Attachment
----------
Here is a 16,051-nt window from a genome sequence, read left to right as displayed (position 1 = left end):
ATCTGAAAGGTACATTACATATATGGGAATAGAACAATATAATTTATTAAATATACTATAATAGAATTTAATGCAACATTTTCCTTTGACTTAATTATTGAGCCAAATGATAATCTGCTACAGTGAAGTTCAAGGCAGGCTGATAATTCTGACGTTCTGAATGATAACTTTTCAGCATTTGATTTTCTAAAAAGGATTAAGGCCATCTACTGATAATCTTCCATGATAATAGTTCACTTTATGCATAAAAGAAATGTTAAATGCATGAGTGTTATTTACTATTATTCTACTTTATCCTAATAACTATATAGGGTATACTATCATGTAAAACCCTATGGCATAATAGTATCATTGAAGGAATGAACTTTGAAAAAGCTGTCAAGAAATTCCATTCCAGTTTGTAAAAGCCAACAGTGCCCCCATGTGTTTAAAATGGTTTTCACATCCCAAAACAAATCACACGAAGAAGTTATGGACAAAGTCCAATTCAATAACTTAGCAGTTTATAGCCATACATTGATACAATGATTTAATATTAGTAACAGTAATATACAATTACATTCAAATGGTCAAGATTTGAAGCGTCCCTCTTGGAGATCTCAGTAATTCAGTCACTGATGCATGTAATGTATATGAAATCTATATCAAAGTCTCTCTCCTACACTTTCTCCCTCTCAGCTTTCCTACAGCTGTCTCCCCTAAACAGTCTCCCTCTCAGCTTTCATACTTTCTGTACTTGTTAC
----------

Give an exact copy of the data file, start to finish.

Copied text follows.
Here is a 16,051-nt window from a genome sequence, read left to right as displayed (position 1 = left end):
ATCTGAAAGGTACATTACATATATGGGAATAGAACAATATAATTTATTAAATATACTATAATAGAATTTAATGCAACATTTTCCTTTGACTTAATTATTGAGCCAAATGATAATCTGCTACAGTGAAGTTCAAGGCAGGCTGATAATTCTGACGTTCTGAATGATAACTTTTCAGCATTTGATTTTCTAAAAAGGATTAAGGCCATCTACTGATAATCTTCCATGATAATAGTTCACTTTATGCATAAAAGAAATGTTAAATGCATGAGTGTTATTTACTATTATTCTACTTTATCCTAATAACTATATAGGGTATACTATCATGTAAAACCCTATGGCATAATAGTATCATTGAAGGAATGAACTTTGAAAAAGCTGTCAAGAAATTCCATTCCAGTTTGTAAAAGCCAACAGTGCCCCCATGTGTTTAAAATGGTTTTCACATCCCAAAACAAATCACACGAAGAAGTTATGGACAAAGTCCAATTCAATAACTTAGCAGTTTATAGCCATACATTGATACAATGATTTAATATTAGTAACAGTAATATACAATTACATTCAAATGGTCAAGATTTGAAGCGTCCCTCTTGGAGATCTCAGTAATTCAGTCACTGATGCATGTAATGTATATGAAATCTATATCAAAGTCTCTCTCCTACACTTTCTCCCTCTCAGCTTTCCTACAGCTGTCTCCCCTAAACAGTCTCCCTCTCAGCTTTCATACTTTCTGTACTTGTTAC